Caregivers work hard to enable their loved ones to live as independently as possible and with the highest possible quality of life. But studies show that caregivers who don't look after themselves are at high risk for burnout, depression, physical illnesses, abusive behavior, loss of friends, and strained family relations. Being an effective caregiver involves learning strategies for planning and problem-solving—and for taking care of yourself.
What can I do to be a more effective caregiver?
Planning and problem solving are important skills for a caregiver. Being organized on a daily basis and being ready to handle unexpected situations will reduce stress and help you care for your loved one. The following are some tips for preparing yourself for the challenges of caregiving:
- Plan your days by assigning priorities and realistic goals for what you want to accomplish. Make a list of what needs to be done, and do the most important things first.
- Identify friends, neighbors, and other relatives who are willing and able to help you. Find out what types of support they are willing to provide, and when they are available.
- Arrange your day to take full advantage of any available help from friends, neighbors, outside agencies, etc. Develop a schedule to be sure your loved one's needs are covered 24 hours a day, if needed.
- Pace yourself. Don't work yourself to the point of exhaustion. This can affect your ability to be an effective caregiver—and could pose a threat to your health.
- Set limits and stick to them. Learn to say "no," even to your loved one.
- Caregivers are important members of the health care team. Develop a partnership with your loved one's health care providers, and get involved in developing any short- and long-term care plans.
Caregiving involves solving problems. This is not a new skill; you have been solving problems throughout your life. The difference now is that many of the problems affecting your loved one come with advanced age or a chronic illness and may be new to you. The following are some problem-solving tips:
- Identify and discuss any problems that currently exist. Find out what local resources are available to help you.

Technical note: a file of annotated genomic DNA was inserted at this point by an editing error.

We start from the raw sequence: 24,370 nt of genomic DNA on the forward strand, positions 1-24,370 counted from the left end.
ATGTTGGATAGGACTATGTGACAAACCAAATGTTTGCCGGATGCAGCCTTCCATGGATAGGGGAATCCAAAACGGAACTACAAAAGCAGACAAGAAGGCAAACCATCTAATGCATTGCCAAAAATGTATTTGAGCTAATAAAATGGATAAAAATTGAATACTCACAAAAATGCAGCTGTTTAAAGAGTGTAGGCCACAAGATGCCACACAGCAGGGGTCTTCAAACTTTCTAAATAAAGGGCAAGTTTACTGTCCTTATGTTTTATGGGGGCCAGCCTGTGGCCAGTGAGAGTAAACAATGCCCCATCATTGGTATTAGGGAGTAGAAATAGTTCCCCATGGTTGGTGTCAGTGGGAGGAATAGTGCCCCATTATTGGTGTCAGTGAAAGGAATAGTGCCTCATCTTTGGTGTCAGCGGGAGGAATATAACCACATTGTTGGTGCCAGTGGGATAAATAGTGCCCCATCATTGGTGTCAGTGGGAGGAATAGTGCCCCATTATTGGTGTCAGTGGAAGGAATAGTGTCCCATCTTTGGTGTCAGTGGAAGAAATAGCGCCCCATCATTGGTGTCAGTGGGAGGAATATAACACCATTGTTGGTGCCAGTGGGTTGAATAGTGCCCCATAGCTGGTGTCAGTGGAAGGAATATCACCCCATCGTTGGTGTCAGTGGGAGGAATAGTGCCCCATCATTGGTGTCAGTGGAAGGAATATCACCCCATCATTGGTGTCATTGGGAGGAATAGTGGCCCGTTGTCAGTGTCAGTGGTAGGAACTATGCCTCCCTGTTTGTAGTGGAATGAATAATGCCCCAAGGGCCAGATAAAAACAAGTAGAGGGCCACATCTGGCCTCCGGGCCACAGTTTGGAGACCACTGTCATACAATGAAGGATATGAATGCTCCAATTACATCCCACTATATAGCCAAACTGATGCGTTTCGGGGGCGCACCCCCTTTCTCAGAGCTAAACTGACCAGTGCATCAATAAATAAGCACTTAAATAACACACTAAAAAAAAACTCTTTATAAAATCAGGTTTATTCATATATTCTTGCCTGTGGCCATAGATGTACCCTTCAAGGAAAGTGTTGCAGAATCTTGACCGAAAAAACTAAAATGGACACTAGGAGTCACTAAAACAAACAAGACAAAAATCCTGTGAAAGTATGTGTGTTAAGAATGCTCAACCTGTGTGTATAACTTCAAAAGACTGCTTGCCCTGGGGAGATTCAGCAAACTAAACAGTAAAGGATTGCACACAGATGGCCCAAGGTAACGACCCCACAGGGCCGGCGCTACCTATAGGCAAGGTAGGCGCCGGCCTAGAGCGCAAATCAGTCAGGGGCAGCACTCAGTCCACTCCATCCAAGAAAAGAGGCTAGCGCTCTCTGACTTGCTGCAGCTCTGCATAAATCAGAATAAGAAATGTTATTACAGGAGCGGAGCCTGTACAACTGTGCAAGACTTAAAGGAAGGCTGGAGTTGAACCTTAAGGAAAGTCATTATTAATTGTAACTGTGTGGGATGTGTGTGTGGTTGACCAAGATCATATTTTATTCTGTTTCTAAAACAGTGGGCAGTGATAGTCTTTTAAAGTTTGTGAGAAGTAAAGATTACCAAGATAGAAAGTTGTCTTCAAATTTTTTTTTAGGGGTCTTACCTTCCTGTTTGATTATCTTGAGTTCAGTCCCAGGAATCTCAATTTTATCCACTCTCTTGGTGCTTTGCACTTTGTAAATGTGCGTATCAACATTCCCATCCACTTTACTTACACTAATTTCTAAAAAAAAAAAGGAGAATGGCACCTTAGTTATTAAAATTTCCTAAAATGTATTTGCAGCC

- Develop a strategy or long-term plan if your loved one's condition changes or gets worse. Consider any potential problems and what services may be needed. Be prepared to act and/or make the necessary changes.
- Have the telephone numbers of your loved one's doctors, as well as those of emergency services, where they can easily be located in an emergency. One suggestion is to preprogram these numbers into your phone or tape them on the telephone receiver.
- Follow these steps for solving problems as they occur: Identify and understand the problem, generate potential solutions, examine and evaluate the potential solutions to see which might work best, try the solution and evaluate the results.
Why is it important for me to take care of myself?
Caring for an ill or elderly loved one requires tremendous amounts of physical, mental, and emotional energy. Sometimes the pressure of caregiving can lead to stress and a condition called caregiver burnout.
Stress can be caused by anything that requires you to adjust to a change in your environment. Your body reacts to these changes with physical, mental and emotional responses. When it persists, stress can affect the body's immune system, and illnesses can result.
Caregiver burnout can occur when caregivers don't get the help they need, or if they try to do more than they are able—physically or financially. Caregivers who are "burned out" may experience fatigue, stress, anxiety, and depression. Many caregivers also experience feelings of guilt if they spend time on themselves rather than on their ill or elderly loved ones.
More tips for caregivers:
- Work in partnership with others—including members of the health care team and the person who is ill—to solve problems
- Have a positive attitude toward caregiving
- Take care of yourself and stay healthy
- Known your own limits and don't try to do more in one day than you are capable of doing
- Realize you cannot do everything by yourself and accept help when it's offered
- Reach out for support
- Keep a spiritual focus
- Seek healing, humor, and courage
- Work and communicate effectively with the patient
- Support the patient's spiritual concerns
- Help to resolve the patient's unfinished business such as legal issues
- Work with health professionals
- Work with family and friends
- Take care of your own needs and feelings
- Be realistic in your expectations for the patient's health and progress
- Be realistic in your expectations about yourself and your caregiving
- Ask for help before you feel overwhelmed
Six steps to successful caregiving
- Give yourself a break!
- Take a crash course in the disease.
- Seek family assistance.
- Implement financial and legal planning.
- Join a support group.
- Take advantage of community resources.
- Family Caregiver Alliance. National Center for Caregiving Accessed 5/20/2014.
- Caregiver Action Network Accessed 5/20/2014.
- U.S. Department of Health and Human Services. Administration for Community Living. Help and Resources Accessed 5/20/2014.
- National Respite Network and Resource Center Accessed 5/20/2014.
- U.S. Department of Health and Human Services. Healthfinder.gov Accessed 5/20/2014.
© Copyright 1995-2015 The Cleveland Clinic Foundation. All rights reserved.
This information is provided by the Cleveland Clinic and is not intended to replace the medical advice of your doctor or health care provider. Please consult your health care provider for advice about a specific medical condition. This document was last reviewed on: 5/20/2014...#9226